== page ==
Dr Elder has a great analogy to the MACD histogram: “MACD-Histogram works like headlights on a car—it gives you a glimpse of the road ahead. Not all the way home, mind you, but enough to drive safely at a reasonable speed.”
Divergences are among the most significant MACD signals, particularly when the price is moving in horizontal price bands. A divergence occurs when a new high or low appears in the price, but it isn’t reflected by a similar high or low on the MACD lines.
This pattern appears in the final stager of a descending price movement, and, is a bottoming indicator.
Please observe that the MACD histogram has crossed the zero line at b. Point c can appear in the upper side, as in here, or in the lower side, but presenting a valley higher than at the a point. For the pattern to be called divergence, the crossing of the zero line must happen. If it didn’t appear that way, it’s not a bullish divergence.
A signal line divergence reinforces the divergence in the MACD histogram. A combined pattern like that is rare – the prevalent pattern is just a MACD histogram divergence with its lines not following. This combination presents a greater probability that the new trend would be strong.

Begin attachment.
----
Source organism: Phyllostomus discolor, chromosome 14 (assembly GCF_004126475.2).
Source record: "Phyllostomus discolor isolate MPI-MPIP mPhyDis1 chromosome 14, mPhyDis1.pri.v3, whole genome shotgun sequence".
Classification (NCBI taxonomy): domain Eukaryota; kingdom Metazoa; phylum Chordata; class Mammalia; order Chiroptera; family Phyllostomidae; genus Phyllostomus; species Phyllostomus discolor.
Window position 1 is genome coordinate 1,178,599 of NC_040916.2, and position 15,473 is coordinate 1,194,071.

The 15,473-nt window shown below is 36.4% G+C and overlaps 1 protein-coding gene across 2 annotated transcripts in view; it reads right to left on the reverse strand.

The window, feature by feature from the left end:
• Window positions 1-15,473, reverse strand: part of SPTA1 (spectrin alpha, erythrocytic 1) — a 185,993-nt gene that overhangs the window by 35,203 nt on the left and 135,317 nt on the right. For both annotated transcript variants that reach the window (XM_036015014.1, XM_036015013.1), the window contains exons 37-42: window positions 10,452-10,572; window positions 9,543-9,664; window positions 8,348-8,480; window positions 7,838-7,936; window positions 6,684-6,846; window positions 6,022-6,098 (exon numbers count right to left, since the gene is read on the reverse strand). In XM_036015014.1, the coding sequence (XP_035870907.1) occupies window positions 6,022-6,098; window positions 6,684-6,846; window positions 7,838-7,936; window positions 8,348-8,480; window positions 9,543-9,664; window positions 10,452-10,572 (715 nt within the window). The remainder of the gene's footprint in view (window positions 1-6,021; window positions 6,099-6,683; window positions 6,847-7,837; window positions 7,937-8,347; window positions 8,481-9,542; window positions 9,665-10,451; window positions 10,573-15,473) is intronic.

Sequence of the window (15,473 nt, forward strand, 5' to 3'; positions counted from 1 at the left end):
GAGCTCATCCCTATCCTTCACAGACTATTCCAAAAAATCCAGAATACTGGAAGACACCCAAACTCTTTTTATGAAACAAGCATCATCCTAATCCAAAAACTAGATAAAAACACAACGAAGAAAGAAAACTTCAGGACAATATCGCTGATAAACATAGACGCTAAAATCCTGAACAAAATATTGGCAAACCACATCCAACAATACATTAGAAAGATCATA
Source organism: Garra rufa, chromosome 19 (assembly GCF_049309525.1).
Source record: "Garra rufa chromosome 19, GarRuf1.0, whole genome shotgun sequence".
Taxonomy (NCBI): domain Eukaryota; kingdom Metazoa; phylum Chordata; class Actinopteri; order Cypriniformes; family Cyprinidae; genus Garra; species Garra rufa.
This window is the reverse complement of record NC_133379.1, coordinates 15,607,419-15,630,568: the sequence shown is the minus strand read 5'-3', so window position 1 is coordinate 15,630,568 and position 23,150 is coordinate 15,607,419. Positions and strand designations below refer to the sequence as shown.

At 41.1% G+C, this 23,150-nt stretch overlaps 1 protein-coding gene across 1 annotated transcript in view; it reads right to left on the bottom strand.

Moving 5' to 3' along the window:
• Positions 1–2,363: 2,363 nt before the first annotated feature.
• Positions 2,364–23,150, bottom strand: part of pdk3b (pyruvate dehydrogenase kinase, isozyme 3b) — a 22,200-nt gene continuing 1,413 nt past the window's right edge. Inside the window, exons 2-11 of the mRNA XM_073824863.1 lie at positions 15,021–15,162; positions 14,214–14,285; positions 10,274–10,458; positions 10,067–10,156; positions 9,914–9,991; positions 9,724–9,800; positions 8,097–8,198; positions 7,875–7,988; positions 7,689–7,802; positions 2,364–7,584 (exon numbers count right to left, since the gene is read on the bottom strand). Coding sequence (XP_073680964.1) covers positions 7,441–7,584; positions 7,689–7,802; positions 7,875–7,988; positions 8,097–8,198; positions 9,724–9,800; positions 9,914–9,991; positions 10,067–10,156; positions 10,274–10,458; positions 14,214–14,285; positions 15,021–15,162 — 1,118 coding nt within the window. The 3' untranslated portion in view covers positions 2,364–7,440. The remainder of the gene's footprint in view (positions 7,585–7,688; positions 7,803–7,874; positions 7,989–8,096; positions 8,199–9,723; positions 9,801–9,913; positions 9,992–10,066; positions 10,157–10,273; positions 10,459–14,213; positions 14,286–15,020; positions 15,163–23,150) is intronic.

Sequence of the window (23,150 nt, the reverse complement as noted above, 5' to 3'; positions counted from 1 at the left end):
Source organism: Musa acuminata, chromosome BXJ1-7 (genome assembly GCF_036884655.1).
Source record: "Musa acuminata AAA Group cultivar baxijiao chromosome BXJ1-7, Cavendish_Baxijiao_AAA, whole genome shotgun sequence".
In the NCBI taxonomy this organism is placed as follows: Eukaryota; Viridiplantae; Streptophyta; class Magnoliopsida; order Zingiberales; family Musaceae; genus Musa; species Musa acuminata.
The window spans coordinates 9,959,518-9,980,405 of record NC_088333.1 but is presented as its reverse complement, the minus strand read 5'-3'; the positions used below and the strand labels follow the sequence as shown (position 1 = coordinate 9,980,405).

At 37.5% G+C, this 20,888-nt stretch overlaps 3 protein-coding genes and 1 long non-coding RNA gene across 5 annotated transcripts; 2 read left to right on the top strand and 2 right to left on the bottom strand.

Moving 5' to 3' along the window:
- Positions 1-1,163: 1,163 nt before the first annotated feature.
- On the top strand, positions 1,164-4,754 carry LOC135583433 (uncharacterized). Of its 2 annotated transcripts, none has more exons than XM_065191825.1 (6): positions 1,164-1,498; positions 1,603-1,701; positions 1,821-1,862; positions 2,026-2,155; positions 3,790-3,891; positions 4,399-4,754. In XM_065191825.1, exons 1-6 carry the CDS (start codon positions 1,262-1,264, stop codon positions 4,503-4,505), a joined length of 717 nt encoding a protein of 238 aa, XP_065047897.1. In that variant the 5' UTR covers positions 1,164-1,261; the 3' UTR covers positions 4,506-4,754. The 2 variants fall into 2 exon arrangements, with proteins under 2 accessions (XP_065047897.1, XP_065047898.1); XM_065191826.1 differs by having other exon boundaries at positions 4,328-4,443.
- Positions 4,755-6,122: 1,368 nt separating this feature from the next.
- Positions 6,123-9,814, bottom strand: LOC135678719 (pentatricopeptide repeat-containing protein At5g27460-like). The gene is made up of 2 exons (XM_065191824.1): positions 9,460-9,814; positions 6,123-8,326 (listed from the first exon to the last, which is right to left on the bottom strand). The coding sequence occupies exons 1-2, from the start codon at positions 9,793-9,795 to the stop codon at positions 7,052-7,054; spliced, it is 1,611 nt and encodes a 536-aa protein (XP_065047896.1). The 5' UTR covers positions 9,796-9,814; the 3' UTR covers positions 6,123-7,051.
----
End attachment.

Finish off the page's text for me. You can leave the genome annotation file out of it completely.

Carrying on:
A bearish divergence is the counterpart of a bullish divergence. Therefore it occurs in the latest stages of a bullish movement. The price has attained a new high, comes back and then moves up again to a higher high, with no confirmation no of a higher high on the MACD histogram. As it happened in the previous chart, the b point must cross the zero line, in this case to the lower area.
Fig. 6 exhibits a triple bearish divergence on the histogram; its middle peak failed to continue going down. When the second big top at C isn’t followed by a new high on the MACD Histogram and, also, on the MACD signal, the bearish divergence is established.
Alexander Elder says that “missing the right shoulder” divergences in which the second top at c fails to pierce the zero line, are rare, but producing powerful downward trends.
Although all indicators are lagging the price action, the subtracting nature of the MACD also subtracts a substantial part of the inherent lag and allow traders to detect the beginning of a trend reversal at its beginning, aligning them with the next trend.
I’ve tested a lot of mechanical systems in the past, and the combination of MACD and a fast oscillator such as a 5-5-3 Stochastics study, aided with sensible stops and targets, has performed quite well, showing significant statistical results.
The use of a filter banning the trades during congesting areas can help a lot achieve greater results using the MACD. One good solution is to avoid trading when the Bollinger bands start shrinking. The other one is the use of the ADX and DMI study.
The New Trading for a Living, Alexander Elder
Computer Analysis of the Futures Markets, Lucas and LeBeau